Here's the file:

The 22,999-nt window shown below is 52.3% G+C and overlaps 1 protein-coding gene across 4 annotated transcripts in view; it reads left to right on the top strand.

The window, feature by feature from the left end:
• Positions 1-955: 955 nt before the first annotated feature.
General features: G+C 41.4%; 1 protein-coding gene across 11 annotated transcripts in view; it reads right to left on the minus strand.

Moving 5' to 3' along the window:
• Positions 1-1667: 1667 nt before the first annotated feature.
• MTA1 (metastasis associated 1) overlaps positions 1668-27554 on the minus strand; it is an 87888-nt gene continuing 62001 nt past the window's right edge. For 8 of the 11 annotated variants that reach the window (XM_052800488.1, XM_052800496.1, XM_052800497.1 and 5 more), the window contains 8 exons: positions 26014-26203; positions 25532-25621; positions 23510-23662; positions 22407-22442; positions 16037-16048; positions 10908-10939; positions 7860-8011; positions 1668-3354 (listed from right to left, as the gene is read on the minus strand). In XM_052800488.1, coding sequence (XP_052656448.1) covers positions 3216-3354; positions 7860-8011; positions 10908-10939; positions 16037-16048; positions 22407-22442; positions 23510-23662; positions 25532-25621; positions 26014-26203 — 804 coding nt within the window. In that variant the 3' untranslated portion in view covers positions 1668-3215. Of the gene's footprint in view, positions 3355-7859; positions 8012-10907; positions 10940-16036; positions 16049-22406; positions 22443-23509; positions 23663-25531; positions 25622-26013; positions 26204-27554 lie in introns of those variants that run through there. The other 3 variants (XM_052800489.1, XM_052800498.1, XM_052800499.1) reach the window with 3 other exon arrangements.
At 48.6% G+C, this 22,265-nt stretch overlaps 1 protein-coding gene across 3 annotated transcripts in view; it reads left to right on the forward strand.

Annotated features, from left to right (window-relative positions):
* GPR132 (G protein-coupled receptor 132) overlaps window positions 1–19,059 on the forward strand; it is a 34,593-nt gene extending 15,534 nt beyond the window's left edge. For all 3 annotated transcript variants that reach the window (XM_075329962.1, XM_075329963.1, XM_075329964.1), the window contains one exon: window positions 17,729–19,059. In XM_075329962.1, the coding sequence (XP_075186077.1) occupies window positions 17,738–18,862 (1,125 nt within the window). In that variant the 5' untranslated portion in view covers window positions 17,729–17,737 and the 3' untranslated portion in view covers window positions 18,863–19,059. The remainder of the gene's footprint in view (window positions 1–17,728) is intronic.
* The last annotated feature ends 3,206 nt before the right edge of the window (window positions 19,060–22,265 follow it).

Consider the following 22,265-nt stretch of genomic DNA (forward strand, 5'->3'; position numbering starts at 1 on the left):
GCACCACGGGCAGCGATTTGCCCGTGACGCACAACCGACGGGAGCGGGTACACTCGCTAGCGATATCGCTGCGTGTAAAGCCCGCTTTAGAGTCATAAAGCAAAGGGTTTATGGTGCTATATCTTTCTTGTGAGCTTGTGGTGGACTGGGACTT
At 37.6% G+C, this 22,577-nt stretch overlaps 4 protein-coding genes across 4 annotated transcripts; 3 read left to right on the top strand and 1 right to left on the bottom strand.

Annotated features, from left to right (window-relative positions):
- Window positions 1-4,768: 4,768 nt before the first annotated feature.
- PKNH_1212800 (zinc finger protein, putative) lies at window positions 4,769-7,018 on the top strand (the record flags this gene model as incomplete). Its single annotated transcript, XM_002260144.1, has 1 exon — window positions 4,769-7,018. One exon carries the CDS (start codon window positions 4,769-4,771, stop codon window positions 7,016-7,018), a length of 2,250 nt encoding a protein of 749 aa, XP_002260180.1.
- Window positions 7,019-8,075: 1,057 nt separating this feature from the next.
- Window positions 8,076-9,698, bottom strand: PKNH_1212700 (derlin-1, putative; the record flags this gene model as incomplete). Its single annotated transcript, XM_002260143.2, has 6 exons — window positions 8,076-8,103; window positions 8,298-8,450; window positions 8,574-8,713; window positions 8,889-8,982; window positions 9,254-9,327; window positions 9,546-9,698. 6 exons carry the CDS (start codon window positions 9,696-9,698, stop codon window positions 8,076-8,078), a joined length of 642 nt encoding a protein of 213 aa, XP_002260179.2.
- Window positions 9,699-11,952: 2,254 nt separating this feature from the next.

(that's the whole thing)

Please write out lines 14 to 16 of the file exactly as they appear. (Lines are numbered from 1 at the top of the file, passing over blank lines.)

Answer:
At 37.6% G+C, this 22,577-nt stretch overlaps 4 protein-coding genes across 4 annotated transcripts; 3 read left to right on the top strand and 1 right to left on the bottom strand.

Annotated features, from left to right (window-relative positions):
- Window positions 1-4,768: 4,768 nt before the first annotated feature.